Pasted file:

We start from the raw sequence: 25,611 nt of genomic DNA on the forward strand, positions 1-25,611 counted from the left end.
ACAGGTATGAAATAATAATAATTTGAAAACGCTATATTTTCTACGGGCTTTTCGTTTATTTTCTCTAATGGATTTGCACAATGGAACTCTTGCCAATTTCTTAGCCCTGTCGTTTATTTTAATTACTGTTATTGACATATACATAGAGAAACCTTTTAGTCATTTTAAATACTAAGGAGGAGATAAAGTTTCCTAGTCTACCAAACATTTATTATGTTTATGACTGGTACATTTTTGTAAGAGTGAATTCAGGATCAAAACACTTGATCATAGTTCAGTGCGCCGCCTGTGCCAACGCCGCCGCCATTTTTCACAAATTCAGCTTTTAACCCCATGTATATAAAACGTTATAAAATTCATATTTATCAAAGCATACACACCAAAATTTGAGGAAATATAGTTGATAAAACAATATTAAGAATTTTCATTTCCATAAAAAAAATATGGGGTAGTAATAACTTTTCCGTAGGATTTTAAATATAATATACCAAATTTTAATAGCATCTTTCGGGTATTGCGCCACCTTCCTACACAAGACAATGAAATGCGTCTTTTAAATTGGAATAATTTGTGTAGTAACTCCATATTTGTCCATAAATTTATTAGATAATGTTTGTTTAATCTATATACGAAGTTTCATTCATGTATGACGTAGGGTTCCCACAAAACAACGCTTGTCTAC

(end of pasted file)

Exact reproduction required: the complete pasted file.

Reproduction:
We start from the raw sequence: 25,611 nt of genomic DNA on the forward strand, positions 1-25,611 counted from the left end.
ACAGGTATGAAATAATAATAATTTGAAAACGCTATATTTTCTACGGGCTTTTCGTTTATTTTCTCTAATGGATTTGCACAATGGAACTCTTGCCAATTTCTTAGCCCTGTCGTTTATTTTAATTACTGTTATTGACATATACATAGAGAAACCTTTTAGTCATTTTAAATACTAAGGAGGAGATAAAGTTTCCTAGTCTACCAAACATTTATTATGTTTATGACTGGTACATTTTTGTAAGAGTGAATTCAGGATCAAAACACTTGATCATAGTTCAGTGCGCCGCCTGTGCCAACGCCGCCGCCATTTTTCACAAATTCAGCTTTTAACCCCATGTATATAAAACGTTATAAAATTCATATTTATCAAAGCATACACACCAAAATTTGAGGAAATATAGTTGATAAAACAATATTAAGAATTTTCATTTCCATAAAAAAAATATGGGGTAGTAATAACTTTTCCGTAGGATTTTAAATATAATATACCAAATTTTAATAGCATCTTTCGGGTATTGCGCCACCTTCCTACACAAGACAATGAAATGCGTCTTTTAAATTGGAATAATTTGTGTAGTAACTCCATATTTGTCCATAAATTTATTAGATAATGTTTGTTTAATCTATATACGAAGTTTCATTCATGTATGACGTAGGGTTCCCACAAAACAACGCTTGTCTAC